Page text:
The babies will still be nursing, but the returning adults are hungry. They feed little, if at all, in the warm southern waters of their breeding grounds. Instead, they live off their fat (blubber) until they can return north.
Once the migrators arrive, they have just months to feed enough to sustain themselves through two migrations and the breeding season.
Although not all humpback whales do it, bubble-net feeding has evolved as an efficient way to feed multiple individuals simultaneously. ****
Humpback Whale Conservation Status
Humpbacks, hunted for their oil, were almost extinct by the 19th Century. In 1980’s popular fascination with their distinctive songs bought awareness. Today they are back to 35-40% of their 1940’s population. Greenland, Norway, Iceland, and Russia never stopped hunting whales, including humpbacks. Japan agreed to the 1986 hunting moratorium, but still took between 200 and 1200 per year for "scientific" purposes. In July (2019), Japan reversed its stand and began openly hunting whales again, but they have agreed to keep the hunt within their territorial waters and Exclusive Economic Zone. How Japan's decision will affect the humpback whale population is unknown.
What Exactly is Bubble Feeding?
What is Bubble-net Feeding in Humpback Whales?
Bubble-Feeding Seems to be a Learned behavior. Not all humpbacks do it. And although they all follow the process, the exact procedure seems to vary a bit from group to group. This excerpt from a BBC video explains the unique teamwork used by humpback whales to "bubble-feed."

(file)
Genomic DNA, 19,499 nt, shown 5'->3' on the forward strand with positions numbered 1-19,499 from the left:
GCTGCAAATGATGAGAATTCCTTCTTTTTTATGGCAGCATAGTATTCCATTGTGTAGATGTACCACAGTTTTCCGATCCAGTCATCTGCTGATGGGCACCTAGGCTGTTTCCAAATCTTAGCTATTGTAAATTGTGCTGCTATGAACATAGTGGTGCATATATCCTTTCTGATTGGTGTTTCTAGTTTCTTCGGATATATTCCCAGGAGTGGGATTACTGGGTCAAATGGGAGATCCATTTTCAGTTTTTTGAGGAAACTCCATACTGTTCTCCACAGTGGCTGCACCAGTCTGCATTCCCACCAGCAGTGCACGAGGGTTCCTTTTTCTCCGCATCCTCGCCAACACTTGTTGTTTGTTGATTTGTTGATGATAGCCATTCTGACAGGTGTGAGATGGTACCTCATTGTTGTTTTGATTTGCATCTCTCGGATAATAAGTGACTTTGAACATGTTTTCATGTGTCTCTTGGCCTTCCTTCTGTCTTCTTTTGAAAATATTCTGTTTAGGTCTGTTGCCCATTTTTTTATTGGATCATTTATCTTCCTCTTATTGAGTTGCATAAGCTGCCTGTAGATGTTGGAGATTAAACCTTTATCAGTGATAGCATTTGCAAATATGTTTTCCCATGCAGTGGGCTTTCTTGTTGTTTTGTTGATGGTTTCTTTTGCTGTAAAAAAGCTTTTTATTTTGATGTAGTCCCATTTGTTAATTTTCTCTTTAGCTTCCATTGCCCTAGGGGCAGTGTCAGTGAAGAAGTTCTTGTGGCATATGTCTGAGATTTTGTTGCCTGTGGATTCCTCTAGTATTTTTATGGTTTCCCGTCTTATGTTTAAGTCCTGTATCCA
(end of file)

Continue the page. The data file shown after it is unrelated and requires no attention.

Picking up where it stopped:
The Amazing Humpback Whale Bubble-Feeding Technique
Bubble-net feeding is a cooperative behavior, "teamwork" requiring two or more humpbacks working together, each with a job. This behavior is noteworthy as the whales are a relatively solitary species. So, catching a pod of the massive humpbacks bubble-net feeding is thrilling to watch.
It all begins with a group of humpbacks, usually lead by a single individual. The whales dive deep, watching for small fish schooling between them and the surface.
Once they locate their prey, the whales, still well beneath, encircle them. They bombard the fish with sonic noise while creating vertical columns of bubbles they make with their blowholes. Panicked, the disoriented fish form a tight ball. Now, surrounded by a wall of sound and bubbles, escape is impossible.
The humpbacks are enormous, but most of the bubbles they form are tiny – (#1) seltzer sized! From our small boat, it is almost impossible to see them, or the enfolding drama, even on the practically smooth surface. Only the wildly excited gulls give a hint of drama enfolding below.
While the rest of the whales encircle the corralled school, a single humpback, the leader, will swim under them. At the right time, the leader sounds a "feeding" call. At this signal, the entire group simultaneously explodes up through the center of the fish-ball filling their enormous mouths with hundreds of gallons of water and fish, breaching the surface and sending the gulls into a frenzy.
And then they fall back again, disappearing into the sea.
The opportune gulls feed on the leftovers.
It all happens fast, so fast that it is almost impossible to understand what I had just witnessed. I am re-energized, ready to follow the gulls and whales.
But, Michael reminded me, it is getting late. The sun is beginning set. And tomorrow is another day, the humpbacks will be here, in the waters off Prince of Wales Island, and so will I.
Stay tuned for more about my adventures on the incomparable Prince of Wales Island, Alaska. If you are interested in exploring Prince of Wales, too, let us know. Roberta’s trip and accommodations were entirely paid for by Roberta and Les. Special thanks to Michael, Katie, and Stephanie who generously donated their time and resources to showing me their amazing Prince of Wales Island.